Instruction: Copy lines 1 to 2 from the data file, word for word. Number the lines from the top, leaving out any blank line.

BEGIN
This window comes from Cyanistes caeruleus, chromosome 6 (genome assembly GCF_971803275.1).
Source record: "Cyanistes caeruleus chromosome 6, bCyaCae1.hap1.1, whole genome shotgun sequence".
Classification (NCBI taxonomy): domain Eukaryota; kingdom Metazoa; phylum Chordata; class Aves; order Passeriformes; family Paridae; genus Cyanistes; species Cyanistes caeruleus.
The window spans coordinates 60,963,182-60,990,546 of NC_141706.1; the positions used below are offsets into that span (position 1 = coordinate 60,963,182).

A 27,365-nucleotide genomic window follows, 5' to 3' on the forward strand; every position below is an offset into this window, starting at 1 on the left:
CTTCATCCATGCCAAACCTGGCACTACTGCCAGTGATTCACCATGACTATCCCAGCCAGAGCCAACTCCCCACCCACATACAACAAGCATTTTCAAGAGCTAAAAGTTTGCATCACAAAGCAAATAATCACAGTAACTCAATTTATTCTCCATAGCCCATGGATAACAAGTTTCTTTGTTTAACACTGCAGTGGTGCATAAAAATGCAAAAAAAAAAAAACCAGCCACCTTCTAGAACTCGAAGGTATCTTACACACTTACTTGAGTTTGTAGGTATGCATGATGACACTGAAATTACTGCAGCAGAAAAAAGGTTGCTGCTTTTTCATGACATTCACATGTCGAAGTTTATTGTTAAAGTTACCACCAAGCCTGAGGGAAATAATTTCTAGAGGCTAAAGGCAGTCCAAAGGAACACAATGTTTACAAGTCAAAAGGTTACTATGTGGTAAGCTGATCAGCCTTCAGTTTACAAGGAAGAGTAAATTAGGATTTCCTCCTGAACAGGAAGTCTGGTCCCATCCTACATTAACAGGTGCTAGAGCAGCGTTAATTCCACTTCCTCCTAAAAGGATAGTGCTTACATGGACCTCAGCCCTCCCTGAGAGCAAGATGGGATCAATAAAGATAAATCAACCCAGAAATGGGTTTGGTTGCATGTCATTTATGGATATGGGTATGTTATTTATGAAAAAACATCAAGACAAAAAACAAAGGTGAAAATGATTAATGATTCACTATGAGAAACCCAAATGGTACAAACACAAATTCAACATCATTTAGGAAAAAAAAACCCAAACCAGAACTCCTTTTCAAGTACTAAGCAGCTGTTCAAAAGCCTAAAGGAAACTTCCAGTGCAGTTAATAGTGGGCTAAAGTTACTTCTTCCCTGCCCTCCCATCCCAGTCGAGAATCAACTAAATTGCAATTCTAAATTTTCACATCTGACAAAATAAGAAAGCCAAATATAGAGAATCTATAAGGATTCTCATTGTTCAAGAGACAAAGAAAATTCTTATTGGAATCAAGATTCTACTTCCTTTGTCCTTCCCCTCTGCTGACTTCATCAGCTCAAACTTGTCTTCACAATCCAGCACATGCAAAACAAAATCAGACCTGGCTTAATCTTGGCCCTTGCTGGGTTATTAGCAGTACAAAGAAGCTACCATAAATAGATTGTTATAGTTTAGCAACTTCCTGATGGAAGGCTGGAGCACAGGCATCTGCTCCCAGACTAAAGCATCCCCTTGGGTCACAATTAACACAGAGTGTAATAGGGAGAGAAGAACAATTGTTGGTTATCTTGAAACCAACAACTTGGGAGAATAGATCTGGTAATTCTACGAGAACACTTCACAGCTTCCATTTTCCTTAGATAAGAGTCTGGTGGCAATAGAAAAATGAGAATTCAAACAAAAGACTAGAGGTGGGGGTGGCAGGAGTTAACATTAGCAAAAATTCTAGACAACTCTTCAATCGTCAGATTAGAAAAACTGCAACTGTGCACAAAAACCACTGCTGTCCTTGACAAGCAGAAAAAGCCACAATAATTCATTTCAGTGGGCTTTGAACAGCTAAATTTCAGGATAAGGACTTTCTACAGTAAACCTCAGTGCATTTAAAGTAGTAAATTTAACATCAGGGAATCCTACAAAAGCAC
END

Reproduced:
This window comes from Cyanistes caeruleus, chromosome 6 (genome assembly GCF_971803275.1).
Source record: "Cyanistes caeruleus chromosome 6, bCyaCae1.hap1.1, whole genome shotgun sequence".